Essay on Utopia: Marriage and Utopian Society

Submitted By ncouso
Words: 968
Pages: 4

War and Marriage in Utopian Society In Thomas More’s Utopia, he attempts to solve the problems of human society by creating an idea of a “perfect” civilization based on the material benefits of a welfare state. This Utopia provides food, education, clothing, housing, and healthcare to all members of the community, as well as eliminates materialistic and frivolous pleasures in life. More’s utopian vision reflects issues with the time and place in which he lived, Tudor England. However, More presents ideas that deal with societal issues that are still important to the way we live today. Although some concepts of More’s vision, such as slavery and religion, may seem outdated and repressive, he does provide some ideas that address topics such as war, marriage, and healthcare which can still be found relevant. Although the Utopian ideas were meant to create a society like no other, More could not escape the typical mindset that the male was of the dominant sex. Before marriage, women were to present themselves naked in front of the male for him to examine her. “The prospective bride, no matter whether she’s a spinster or a widow, is exhibited stark naked to the prospective bridegroom by a respectable married woman” (More 84). Marriage also came with some precautions that prevented any insubordination or disrespect. In this Utopian society, most of the married couples were only parted when death did them part. In cases of adultery or misbehavior, the innocent party is allowed to separate, while the guilty party is damned to a life of celibacy. In today’s society, this is not the case, but in More’s Utopia, he intends to create a life for all that is justifiable by the proper laws. Women are not allowed to marry until they are eighteen, and boys until they are twenty-two. In today’s society, both parties have to be the legal age of 18, but in Utopia, they adjust to the fact that girls develop faster than boys. Love and marriage are always important in societies, because without love, some people don’t see a purpose. In modern day, a male and female have the same rights and one is not more subject to rules and regulations any more than the other one. More states that the woman must present herself knelt before her husband and confess her sins to him. This is not reciprocated by the man, therefore we see her that More still portrays the idea that the male is the more dominant sex.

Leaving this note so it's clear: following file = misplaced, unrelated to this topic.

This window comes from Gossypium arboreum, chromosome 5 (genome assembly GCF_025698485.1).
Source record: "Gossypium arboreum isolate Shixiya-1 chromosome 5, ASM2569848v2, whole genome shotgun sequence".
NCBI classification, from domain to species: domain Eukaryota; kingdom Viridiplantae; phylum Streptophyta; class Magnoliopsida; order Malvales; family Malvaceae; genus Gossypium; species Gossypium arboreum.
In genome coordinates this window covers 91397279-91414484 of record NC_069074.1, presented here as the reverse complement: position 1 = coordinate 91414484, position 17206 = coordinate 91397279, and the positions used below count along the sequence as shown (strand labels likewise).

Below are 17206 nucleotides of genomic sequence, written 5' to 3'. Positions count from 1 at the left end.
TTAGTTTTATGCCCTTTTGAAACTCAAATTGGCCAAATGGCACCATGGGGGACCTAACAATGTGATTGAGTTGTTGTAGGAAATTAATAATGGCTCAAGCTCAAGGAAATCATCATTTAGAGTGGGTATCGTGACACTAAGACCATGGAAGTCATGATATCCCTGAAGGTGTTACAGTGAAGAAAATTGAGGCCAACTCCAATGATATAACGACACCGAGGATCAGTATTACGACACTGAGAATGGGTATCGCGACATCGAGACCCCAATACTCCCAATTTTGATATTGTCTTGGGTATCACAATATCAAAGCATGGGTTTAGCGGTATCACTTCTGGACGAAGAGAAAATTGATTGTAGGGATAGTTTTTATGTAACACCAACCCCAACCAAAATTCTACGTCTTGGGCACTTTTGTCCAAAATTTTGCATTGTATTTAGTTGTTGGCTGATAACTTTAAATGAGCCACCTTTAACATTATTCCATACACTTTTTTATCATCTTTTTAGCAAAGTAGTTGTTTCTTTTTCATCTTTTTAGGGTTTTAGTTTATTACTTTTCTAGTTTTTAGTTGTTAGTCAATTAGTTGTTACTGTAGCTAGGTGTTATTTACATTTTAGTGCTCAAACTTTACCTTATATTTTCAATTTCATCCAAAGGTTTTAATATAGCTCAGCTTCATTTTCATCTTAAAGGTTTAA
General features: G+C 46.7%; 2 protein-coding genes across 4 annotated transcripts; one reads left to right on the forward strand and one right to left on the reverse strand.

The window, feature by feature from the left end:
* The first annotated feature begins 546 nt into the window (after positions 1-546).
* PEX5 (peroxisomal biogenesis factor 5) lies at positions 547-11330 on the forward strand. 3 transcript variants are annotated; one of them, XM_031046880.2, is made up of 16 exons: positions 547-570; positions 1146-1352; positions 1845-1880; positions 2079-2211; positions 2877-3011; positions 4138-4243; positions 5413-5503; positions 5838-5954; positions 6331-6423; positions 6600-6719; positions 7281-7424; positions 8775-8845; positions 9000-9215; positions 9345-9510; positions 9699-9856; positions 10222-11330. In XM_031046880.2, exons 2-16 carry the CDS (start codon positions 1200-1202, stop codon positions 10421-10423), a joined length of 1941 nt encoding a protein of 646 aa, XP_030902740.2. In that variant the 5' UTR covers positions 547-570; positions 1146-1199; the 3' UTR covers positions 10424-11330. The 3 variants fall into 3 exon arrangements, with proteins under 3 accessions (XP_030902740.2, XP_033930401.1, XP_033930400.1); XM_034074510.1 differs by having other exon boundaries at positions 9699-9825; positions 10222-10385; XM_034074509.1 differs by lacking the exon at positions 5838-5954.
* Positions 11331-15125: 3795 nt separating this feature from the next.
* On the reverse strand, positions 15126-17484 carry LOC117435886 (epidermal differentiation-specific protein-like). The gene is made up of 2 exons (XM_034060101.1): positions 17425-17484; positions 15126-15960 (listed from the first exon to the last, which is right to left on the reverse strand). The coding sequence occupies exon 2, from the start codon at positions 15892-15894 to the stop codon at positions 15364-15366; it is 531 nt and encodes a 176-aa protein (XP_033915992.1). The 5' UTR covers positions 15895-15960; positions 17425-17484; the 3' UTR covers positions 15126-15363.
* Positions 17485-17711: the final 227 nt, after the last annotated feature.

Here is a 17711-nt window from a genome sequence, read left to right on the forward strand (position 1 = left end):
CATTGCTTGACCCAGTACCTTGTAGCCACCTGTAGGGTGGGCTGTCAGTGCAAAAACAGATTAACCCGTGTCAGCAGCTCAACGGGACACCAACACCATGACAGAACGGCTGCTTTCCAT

A major issue, that has been recurrent in the world since the beginning of time, is war. Certain circumstances dictate whether or not war is necessary, but one thing is certain: it almost always revolves around the desire for more power. Expansion and power hunger drive leaders of countries around the world to do terrible things to innocent people in war time. To start, Utopians dislike fighting and do not see any glory and praise in war. It is an issue in our society that seems to have no reasonable solution in near sight. This is one aspect of the Utopian life that is worth thought because it does not completely eradicate the idea of war, but seems to have a better way of dealing with it. But in order to be protected from others who do not take this view, all members are given training at regular intervals so that they are capable. Utopians “consider war entirely justifiable, when one country denies another its natural right to derive nourishment from any soil which the original owners are not using themselves, but are merely holding on to it as a useless piece of property” (More 60) . This reasoning for going